I had an interesting experience this weekend which I am hoping to commit to memory. I wrote in my ‘Gratitude Dairy’ about the event because it helped me to realize again the gift we can offer each other through having more empathy and through ‘active’ listening.

Life is a funny thing. I was spending time with a group of women the other night, which for the most part was a nice break from the demands of all of my boys. We’d had a family celebration the night before and I had only gotten about 3 hours sleep, so on top of my post birth ‘ratty tiredness’, I was really struggling to stay present and not just wish I was at home in bed. Perhaps Arlo was also longing to be at home because he spent most of the evening with “wind” and tummy aches that I could not seem to ease for him.

Each of these women tried in their own way to help, cuddling him and offering suggestions. Yet after a few hours of Arlo being upset and these women, who I genuinely believe to be terrific mothers, all giving me their opinions on Arlo’s complaint, I felt close to falling apart. I managed to wait until I was home and debriefing with Simon for the tears to flow and to express my raw emotions.

I think as your children grow you forget just how exhausting the first 6 months post-birth can be. With breastfeeding around the clock and trying to balance the needs of other small children I believe this to be possibly the hardest time in a woman’s life. Some days I navigate the whole day on ‘autopilot’, simply doing the best I can.

This is what I wish to remember…

When you express to another woman just how tired you are, all you really want them to do is “hear you out”. All you really need them to do is put their arm around you and agree with you that “it’s really hard work!” Most of all, all you want them to do is to tell you that you are doing a wonderful job and that you are a great mum for giving such much of yourself to all these little people.
I too have been guilty, I’m sure, of not really actively listening to girlfriends or sisters when they have needed me. I wish now I would have simply taken their hand and asked “How are you coping sweetheart?” and when I thought they’d finished their debrief I wish I’d have looked them in the eyes again and lovingly asked “tell me more honey, how can I help you best?”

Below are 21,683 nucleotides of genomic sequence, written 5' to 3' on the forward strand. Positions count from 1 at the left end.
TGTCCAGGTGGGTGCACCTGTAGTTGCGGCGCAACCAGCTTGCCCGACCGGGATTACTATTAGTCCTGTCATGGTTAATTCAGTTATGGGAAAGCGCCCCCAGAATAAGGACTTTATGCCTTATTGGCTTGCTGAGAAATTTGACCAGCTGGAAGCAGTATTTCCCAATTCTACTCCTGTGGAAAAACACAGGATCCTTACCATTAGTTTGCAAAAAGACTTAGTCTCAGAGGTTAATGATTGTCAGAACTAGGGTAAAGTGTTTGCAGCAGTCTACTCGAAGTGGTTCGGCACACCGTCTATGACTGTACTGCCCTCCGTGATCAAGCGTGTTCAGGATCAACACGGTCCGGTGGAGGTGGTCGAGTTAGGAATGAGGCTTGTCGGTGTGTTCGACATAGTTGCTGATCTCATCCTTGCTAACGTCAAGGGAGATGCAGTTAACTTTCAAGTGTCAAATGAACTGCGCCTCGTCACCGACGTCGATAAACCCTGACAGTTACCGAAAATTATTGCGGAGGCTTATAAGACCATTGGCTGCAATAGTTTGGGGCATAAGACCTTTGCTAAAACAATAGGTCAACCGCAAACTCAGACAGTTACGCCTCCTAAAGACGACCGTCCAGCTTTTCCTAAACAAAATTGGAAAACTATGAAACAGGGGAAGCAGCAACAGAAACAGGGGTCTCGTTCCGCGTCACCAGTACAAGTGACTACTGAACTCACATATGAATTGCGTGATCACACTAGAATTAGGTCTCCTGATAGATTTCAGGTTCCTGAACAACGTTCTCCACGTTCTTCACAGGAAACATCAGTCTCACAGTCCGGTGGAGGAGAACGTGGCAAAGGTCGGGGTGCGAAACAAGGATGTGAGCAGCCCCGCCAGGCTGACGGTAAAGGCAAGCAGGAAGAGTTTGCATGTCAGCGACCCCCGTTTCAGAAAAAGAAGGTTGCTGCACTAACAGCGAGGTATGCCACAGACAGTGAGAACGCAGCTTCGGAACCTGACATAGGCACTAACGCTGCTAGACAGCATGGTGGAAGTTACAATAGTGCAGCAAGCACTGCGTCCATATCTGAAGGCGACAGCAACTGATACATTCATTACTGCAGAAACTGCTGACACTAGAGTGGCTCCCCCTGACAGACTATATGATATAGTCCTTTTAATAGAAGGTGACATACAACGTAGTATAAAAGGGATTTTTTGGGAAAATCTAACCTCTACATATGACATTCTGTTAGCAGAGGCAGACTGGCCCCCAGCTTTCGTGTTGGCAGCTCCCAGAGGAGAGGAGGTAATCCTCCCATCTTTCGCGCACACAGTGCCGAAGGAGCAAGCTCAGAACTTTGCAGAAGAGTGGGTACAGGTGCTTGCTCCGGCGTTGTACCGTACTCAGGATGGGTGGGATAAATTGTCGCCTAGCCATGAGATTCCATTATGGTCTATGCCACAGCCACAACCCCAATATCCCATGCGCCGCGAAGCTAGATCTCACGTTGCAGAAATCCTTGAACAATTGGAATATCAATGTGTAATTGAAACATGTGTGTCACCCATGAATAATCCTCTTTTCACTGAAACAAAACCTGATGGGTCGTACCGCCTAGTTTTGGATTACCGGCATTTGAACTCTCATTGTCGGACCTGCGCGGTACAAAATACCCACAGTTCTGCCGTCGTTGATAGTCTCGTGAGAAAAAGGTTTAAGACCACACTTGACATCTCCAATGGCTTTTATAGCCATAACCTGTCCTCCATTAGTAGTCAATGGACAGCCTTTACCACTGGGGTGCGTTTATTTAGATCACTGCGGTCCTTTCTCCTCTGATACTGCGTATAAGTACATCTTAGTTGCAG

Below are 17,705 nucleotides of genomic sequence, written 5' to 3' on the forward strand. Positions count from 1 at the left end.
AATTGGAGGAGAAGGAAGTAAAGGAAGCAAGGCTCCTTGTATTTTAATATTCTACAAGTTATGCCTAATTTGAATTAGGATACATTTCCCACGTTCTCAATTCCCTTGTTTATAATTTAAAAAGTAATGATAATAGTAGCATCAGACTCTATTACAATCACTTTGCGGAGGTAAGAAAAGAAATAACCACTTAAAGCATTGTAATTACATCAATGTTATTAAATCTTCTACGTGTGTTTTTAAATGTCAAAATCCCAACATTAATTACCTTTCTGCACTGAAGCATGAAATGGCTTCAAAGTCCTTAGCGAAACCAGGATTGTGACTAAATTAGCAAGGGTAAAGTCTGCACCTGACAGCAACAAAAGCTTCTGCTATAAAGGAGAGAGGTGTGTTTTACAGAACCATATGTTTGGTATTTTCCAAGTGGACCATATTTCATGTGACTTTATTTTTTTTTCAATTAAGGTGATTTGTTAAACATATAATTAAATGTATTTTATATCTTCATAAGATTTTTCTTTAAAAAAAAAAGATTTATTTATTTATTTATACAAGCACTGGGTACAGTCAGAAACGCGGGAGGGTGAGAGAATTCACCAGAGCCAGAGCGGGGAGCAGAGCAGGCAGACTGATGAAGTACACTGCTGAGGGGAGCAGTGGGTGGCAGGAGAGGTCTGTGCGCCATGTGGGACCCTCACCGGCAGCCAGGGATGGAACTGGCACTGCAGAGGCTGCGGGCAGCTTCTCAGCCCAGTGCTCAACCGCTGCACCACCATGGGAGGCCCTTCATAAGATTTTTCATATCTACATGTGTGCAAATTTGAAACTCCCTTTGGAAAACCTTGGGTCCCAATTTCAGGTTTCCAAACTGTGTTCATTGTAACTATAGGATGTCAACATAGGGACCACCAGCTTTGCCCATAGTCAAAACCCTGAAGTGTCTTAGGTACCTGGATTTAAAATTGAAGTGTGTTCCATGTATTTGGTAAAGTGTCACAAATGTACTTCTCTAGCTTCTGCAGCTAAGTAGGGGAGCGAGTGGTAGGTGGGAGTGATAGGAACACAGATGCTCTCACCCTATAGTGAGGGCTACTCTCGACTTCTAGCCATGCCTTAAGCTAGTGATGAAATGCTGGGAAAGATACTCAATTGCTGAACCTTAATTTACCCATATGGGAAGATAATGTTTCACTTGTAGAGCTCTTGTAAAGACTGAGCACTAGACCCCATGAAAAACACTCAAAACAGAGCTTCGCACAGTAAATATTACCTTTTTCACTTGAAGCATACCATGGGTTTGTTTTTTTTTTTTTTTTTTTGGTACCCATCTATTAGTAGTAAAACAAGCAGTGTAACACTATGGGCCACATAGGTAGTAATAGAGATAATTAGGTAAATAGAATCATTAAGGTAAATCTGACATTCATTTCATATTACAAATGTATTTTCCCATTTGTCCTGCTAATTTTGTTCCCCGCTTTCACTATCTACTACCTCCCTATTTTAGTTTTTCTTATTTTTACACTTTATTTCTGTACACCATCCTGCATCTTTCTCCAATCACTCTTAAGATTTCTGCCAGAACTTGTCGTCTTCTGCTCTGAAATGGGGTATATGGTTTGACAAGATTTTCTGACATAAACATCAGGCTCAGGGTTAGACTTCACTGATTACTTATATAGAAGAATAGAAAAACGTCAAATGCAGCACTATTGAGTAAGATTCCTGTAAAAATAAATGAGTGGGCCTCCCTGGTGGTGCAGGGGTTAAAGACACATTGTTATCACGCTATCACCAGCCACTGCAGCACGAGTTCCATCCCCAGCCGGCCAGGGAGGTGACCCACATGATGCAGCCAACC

If I’m self- responsible about the other night I know I let myself be bossed around by well meaning women whom I love and respect. By trying to remain open to coaching I allowed them to tell me that Arlo must have had wind because I was over- feeding him, and that he should only be feeding every 4 hours. Irrespective of the changes in supply later in the day, our own routines and my fatigue levels.

In my belief that it is important to be a ‘student of life’ and to remain open to learning, I allowed myself to forget that I have successfully breastfed three other hungry boys, and for the most part, I have done I pretty good job to date! I too, started “should-ing” all over myself, beating myself up.

My dearest girlfriend who was not there on the night, reminded me that I could have been braver, perhaps more authentic and said to these women “Look into my eyes ladies, I am so tired. All I need from you is your support, not your opinion or your advice.”

Now, while in the moment I didn’t think to respond in this way, and instead chose to feel attacked, I intend to commit to memory these raw emotions. In so doing I hope that I will find my future self to be a better listener and a more empathetic girlfriend, sister and mother-in-law (we have all boys in our family, no girls remember).

There is great learning in all of life’s events, don’t you agree?

 

 

Categories: Breastfeeding

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